To date, Russia and India were mostly tied by agreements on security issues and military cooperation, but what was decided at the EEF is ground-breaking since it may open new potentially-revolutionary developments in Eurasia. India is one of the world’s largest and fastest-growing economies and is currently basing its economic growth on the import of foreign-originated energy, such as oil and gas, mainly from Middle Eastern countries.
But the recent Iranian crisis has made India much more aware about the need of diversifying the suppliers to not experience energy-related issues which may harm both the economic growth and the energy security; Russia was seen as the answer to India’s problem.
Furthermore, this may be the right occasion for India to counter-balance China’s growing influence over the continent employing strategically-thought investments in regions and fields in which Beijing is already present and is expected to be more aggressive in the next future; and Russia is one of these regions.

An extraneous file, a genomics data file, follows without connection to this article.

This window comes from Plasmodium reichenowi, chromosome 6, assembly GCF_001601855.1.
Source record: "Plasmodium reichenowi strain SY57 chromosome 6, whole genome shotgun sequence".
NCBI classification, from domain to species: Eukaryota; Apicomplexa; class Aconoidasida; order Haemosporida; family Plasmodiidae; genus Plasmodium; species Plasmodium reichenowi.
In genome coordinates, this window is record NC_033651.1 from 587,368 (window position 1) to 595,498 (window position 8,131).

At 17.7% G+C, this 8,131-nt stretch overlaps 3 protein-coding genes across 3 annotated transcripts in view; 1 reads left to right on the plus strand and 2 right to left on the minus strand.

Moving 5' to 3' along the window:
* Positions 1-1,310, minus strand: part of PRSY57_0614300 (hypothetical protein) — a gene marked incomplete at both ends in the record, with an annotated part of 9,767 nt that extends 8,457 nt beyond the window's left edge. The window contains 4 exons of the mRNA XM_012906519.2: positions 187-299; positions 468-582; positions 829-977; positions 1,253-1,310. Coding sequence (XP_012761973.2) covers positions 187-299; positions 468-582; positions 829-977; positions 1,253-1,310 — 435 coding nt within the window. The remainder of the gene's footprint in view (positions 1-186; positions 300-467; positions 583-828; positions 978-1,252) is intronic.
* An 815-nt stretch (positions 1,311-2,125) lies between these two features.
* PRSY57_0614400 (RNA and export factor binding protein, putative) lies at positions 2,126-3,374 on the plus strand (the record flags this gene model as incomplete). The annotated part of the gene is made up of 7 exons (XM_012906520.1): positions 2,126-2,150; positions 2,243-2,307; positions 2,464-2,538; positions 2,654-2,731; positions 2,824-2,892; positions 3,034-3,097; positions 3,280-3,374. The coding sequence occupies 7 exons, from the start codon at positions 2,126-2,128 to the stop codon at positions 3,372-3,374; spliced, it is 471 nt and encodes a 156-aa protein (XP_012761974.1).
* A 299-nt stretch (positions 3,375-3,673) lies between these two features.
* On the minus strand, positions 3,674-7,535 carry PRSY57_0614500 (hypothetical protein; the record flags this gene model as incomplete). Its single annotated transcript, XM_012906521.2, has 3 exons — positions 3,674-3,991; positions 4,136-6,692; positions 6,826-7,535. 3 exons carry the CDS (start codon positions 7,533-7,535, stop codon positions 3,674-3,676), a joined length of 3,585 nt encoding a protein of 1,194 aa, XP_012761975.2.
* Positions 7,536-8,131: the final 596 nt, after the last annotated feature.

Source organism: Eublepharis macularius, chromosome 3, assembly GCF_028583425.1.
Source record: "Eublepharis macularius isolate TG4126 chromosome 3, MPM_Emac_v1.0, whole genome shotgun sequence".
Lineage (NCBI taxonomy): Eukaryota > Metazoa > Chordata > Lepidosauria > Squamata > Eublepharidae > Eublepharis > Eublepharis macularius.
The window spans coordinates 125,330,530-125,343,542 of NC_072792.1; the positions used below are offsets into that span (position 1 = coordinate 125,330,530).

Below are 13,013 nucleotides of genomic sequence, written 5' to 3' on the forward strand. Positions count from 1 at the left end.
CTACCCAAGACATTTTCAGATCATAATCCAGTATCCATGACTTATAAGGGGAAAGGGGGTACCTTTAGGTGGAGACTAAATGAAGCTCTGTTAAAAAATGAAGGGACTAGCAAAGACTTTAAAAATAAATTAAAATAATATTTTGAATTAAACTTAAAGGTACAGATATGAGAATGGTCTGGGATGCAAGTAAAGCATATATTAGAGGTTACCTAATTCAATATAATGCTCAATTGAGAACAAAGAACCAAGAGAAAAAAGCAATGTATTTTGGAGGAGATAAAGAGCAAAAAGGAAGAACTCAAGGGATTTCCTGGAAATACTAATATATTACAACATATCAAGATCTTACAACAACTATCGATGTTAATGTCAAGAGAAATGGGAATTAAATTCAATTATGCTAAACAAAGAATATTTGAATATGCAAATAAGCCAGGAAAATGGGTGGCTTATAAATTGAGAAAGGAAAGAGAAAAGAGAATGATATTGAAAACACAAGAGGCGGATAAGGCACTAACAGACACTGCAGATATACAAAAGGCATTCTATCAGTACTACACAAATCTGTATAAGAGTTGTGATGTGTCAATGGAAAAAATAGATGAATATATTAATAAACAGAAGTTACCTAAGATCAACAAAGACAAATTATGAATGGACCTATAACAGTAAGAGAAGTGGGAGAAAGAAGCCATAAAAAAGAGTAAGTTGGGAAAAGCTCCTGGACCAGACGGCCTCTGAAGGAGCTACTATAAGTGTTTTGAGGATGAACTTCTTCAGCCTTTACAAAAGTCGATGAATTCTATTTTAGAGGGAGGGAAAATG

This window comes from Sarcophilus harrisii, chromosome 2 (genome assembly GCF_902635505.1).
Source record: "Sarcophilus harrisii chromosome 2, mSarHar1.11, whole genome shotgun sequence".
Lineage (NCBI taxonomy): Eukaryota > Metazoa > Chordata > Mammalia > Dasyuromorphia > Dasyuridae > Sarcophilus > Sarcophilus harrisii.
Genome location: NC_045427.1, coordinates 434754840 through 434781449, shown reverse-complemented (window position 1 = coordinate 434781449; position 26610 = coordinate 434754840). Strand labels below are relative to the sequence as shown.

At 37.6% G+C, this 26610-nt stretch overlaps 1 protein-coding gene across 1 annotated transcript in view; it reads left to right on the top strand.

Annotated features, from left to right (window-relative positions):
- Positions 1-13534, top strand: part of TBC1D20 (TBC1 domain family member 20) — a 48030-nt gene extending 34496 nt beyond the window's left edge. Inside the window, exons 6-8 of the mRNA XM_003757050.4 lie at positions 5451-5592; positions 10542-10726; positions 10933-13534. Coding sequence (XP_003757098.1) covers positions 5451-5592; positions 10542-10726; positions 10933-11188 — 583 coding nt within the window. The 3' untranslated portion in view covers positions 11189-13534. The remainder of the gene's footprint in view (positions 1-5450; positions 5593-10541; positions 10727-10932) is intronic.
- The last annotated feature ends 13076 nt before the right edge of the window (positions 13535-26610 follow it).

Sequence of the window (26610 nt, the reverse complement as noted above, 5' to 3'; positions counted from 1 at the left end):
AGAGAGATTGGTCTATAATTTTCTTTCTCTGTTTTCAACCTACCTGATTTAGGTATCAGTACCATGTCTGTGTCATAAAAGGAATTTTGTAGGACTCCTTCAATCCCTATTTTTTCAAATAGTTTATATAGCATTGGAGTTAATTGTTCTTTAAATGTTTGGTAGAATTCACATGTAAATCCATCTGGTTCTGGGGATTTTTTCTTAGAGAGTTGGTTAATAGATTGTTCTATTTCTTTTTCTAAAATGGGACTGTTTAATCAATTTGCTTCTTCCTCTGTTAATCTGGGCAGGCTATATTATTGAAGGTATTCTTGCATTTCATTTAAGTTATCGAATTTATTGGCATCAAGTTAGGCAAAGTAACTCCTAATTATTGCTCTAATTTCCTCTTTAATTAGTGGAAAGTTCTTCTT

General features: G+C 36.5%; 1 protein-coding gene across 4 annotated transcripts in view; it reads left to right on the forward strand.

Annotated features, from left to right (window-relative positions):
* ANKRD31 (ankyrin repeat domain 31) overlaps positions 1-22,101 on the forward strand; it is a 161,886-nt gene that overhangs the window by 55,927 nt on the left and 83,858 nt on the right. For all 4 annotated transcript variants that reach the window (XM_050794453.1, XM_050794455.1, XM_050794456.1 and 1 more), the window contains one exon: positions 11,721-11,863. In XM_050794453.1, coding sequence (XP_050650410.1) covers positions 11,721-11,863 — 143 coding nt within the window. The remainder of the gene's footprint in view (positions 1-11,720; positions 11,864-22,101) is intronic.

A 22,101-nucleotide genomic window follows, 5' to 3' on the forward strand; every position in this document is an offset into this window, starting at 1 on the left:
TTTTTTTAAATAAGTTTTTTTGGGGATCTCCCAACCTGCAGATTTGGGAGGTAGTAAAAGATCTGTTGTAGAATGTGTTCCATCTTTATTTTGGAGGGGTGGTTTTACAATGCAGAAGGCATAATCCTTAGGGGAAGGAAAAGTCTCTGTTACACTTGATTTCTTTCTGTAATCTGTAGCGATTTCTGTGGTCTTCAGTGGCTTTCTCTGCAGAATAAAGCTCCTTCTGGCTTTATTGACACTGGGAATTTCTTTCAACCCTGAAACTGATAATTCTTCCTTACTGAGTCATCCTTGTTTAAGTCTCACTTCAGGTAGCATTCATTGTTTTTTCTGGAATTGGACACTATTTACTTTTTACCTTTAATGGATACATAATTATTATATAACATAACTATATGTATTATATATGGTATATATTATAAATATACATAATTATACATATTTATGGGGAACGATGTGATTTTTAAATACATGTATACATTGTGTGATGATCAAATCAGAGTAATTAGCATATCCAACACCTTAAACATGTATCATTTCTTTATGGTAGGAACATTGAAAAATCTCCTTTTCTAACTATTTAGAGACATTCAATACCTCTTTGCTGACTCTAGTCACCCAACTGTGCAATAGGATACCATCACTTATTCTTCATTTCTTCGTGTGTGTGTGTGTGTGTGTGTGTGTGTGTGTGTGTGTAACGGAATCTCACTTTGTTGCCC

By opening the Far East and the Arctic to India, Putin is playing the same game. Chinese investments within the sanctioned and money-lacking country were useful and helpful, but allowing them to grow further may be dangerous for national security and the Kremlin’s China-watchers are aware of this.
And yet, there is one important element: India and Russia share a long history of high-quality relations and common visions on many international dossiers, contrarily to China with which the cooperation was started only recently and because of world-level events that made it mandatory to establish a survival-oriented partnership.
This is Russia’s chance to deepen the already-good relations with India to improve the country’s position in the continent and make Putin’s Eurasian dream closer than ever, to counter-balance China’s influence in Eastern Asia and within Russia itself, and to weaken the power of American lobby within India in favour of the Russian one. The latest is as important as the China game, because an India that is more Russian-friendly would be a great hit against Eurasia’s American grand strategy.